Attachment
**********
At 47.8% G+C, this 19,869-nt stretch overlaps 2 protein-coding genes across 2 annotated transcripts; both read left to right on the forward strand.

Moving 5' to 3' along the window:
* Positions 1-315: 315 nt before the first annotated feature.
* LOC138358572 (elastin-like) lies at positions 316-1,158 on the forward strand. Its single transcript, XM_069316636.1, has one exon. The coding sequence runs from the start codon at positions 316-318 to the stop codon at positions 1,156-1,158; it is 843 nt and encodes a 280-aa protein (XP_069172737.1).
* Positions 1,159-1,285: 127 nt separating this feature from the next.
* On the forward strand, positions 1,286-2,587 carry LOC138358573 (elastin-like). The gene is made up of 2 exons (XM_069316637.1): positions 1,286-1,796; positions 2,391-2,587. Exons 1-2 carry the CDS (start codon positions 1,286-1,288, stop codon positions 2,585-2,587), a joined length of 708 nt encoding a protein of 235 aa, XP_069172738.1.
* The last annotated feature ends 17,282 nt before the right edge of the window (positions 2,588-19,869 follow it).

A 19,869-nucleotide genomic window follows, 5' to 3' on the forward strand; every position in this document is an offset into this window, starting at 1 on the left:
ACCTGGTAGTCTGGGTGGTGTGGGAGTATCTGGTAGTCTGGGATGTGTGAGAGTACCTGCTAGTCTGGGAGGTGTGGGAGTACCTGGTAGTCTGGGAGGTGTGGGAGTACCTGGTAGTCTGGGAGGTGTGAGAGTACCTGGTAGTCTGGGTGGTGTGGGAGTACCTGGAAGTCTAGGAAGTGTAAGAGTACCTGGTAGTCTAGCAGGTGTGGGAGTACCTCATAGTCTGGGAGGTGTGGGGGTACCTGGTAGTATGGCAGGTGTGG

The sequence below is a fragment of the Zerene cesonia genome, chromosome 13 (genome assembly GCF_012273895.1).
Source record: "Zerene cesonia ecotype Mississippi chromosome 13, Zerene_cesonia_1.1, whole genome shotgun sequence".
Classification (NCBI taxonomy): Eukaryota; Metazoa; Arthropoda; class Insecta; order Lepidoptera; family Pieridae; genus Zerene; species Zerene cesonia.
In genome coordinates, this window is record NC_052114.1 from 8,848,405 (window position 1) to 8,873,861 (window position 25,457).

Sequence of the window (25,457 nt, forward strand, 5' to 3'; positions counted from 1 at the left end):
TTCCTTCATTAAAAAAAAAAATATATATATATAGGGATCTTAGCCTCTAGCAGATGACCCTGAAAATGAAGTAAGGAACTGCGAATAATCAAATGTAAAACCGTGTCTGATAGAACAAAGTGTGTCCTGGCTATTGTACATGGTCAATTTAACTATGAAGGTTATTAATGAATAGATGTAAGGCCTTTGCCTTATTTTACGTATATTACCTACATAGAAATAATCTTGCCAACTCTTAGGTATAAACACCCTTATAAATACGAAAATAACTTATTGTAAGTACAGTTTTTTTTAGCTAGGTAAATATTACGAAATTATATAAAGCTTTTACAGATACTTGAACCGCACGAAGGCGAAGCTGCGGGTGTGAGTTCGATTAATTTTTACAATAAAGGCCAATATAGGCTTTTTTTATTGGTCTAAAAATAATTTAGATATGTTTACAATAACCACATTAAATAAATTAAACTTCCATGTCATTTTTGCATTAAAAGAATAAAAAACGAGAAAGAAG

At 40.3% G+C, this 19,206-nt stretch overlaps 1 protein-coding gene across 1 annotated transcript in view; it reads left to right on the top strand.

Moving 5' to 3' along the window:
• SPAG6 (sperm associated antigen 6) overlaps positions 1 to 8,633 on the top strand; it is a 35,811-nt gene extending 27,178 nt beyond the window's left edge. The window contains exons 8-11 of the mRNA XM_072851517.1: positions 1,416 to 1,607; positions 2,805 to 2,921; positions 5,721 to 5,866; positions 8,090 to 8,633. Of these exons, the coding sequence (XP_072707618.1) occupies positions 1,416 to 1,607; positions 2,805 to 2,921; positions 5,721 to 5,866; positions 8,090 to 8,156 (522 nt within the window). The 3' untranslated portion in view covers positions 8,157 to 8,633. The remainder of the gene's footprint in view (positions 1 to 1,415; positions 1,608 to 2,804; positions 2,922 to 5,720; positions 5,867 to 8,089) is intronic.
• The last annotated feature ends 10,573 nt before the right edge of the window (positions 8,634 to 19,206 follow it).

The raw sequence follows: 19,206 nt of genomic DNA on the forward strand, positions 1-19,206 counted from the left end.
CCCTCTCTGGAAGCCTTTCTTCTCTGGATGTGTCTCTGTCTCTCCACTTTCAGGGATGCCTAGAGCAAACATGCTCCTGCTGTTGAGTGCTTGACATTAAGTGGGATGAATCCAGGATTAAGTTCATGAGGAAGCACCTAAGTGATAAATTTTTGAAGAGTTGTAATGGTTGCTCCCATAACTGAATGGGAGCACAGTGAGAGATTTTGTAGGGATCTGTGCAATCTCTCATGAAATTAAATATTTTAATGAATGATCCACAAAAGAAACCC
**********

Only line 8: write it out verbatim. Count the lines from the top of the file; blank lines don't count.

A 19,869-nucleotide genomic window follows, 5' to 3' on the forward strand; every position in this document is an offset into this window, starting at 1 on the left: